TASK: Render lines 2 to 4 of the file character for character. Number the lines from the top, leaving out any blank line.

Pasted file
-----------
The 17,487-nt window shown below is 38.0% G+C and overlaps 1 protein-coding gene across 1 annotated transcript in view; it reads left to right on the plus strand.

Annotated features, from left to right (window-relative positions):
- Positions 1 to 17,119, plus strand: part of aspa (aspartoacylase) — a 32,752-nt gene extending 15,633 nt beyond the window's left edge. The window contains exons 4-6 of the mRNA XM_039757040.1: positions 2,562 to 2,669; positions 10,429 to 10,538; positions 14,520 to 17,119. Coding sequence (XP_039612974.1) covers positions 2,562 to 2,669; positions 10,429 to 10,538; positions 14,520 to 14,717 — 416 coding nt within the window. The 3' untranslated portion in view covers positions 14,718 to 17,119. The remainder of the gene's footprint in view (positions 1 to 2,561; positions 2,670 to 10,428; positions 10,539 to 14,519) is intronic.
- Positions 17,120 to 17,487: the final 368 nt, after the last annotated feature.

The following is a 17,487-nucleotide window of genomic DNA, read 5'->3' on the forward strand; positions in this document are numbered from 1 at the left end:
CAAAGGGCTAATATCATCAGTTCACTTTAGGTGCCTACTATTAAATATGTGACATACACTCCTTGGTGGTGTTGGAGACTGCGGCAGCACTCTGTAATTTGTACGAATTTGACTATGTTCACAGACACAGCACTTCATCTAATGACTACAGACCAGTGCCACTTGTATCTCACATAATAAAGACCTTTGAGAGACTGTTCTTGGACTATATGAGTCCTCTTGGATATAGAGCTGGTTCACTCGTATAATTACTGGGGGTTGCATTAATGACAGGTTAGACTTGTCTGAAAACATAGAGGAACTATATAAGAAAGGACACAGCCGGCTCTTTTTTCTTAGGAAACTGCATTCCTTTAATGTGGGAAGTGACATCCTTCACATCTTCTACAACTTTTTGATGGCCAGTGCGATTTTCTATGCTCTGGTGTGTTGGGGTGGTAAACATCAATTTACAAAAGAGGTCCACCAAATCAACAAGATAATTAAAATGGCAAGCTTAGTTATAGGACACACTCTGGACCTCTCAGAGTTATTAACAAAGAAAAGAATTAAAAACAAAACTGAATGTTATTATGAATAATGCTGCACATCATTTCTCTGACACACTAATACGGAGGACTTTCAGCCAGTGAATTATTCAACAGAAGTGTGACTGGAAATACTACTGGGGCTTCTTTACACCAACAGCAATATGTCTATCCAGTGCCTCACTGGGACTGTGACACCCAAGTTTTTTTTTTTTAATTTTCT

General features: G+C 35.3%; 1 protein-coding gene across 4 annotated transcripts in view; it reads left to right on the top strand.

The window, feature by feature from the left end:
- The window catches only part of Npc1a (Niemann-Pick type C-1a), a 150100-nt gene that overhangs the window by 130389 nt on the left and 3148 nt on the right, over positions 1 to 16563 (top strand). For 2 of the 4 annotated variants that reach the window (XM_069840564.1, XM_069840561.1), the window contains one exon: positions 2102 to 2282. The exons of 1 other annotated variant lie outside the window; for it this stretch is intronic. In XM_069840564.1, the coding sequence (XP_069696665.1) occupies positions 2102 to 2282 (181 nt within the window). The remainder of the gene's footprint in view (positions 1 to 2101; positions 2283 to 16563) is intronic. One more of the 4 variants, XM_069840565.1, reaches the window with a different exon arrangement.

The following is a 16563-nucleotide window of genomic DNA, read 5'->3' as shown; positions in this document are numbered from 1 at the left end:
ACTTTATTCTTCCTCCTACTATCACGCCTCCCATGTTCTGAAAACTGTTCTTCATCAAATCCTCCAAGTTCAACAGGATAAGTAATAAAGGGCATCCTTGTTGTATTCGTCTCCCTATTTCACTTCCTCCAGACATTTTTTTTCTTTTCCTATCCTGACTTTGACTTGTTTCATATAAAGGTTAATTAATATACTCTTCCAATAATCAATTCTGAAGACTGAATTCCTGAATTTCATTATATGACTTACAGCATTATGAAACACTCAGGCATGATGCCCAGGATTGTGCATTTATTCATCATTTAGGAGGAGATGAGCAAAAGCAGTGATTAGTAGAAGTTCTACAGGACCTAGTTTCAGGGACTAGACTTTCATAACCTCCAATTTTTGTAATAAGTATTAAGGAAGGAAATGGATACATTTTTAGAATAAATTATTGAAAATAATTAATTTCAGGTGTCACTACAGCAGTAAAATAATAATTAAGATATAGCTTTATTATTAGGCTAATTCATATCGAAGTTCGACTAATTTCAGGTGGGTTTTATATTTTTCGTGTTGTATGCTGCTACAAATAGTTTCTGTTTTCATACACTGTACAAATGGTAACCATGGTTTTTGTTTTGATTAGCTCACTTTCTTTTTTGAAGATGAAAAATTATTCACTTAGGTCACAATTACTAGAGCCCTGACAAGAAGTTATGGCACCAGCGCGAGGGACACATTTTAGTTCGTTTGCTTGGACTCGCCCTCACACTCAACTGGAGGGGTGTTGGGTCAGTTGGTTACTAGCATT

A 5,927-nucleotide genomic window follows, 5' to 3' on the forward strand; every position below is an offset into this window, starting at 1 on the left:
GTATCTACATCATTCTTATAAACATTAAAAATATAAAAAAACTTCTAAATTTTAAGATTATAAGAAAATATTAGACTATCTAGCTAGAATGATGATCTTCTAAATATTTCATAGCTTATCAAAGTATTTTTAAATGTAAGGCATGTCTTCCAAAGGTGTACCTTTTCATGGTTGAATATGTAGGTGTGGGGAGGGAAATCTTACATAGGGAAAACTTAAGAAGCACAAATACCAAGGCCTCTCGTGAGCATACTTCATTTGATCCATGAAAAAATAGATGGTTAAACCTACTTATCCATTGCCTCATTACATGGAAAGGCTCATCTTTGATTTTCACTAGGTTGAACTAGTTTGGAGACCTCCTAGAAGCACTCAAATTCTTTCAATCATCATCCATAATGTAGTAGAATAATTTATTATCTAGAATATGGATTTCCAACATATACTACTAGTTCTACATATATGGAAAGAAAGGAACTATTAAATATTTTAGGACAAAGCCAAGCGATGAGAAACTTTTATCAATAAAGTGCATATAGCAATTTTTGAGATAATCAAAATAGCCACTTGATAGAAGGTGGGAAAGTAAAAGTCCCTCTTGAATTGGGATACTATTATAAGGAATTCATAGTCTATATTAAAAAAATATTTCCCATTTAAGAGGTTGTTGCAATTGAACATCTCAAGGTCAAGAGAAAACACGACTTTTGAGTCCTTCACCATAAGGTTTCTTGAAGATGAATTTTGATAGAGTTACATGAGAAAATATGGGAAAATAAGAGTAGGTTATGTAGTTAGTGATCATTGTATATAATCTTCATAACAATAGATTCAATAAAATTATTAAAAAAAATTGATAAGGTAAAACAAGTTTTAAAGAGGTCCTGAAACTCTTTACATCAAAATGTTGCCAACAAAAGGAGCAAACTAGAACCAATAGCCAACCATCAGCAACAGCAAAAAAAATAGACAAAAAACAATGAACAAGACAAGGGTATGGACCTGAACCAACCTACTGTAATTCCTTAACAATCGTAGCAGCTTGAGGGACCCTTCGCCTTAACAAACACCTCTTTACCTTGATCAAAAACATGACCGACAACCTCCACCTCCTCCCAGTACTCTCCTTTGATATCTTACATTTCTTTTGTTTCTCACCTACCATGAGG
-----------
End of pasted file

Annotated features, from left to right (window-relative positions):
- Positions 1 to 17,119, plus strand: part of aspa (aspartoacylase) — a 32,752-nt gene extending 15,633 nt beyond the window's left edge. The window contains exons 4-6 of the mRNA XM_039757040.1: positions 2,562 to 2,669; positions 10,429 to 10,538; positions 14,520 to 17,119. Coding sequence (XP_039612974.1) covers positions 2,562 to 2,669; positions 10,429 to 10,538; positions 14,520 to 14,717 — 416 coding nt within the window. The 3' untranslated portion in view covers positions 14,718 to 17,119. The remainder of the gene's footprint in view (positions 1 to 2,561; positions 2,670 to 10,428; positions 10,539 to 14,519) is intronic.
- Positions 17,120 to 17,487: the final 368 nt, after the last annotated feature.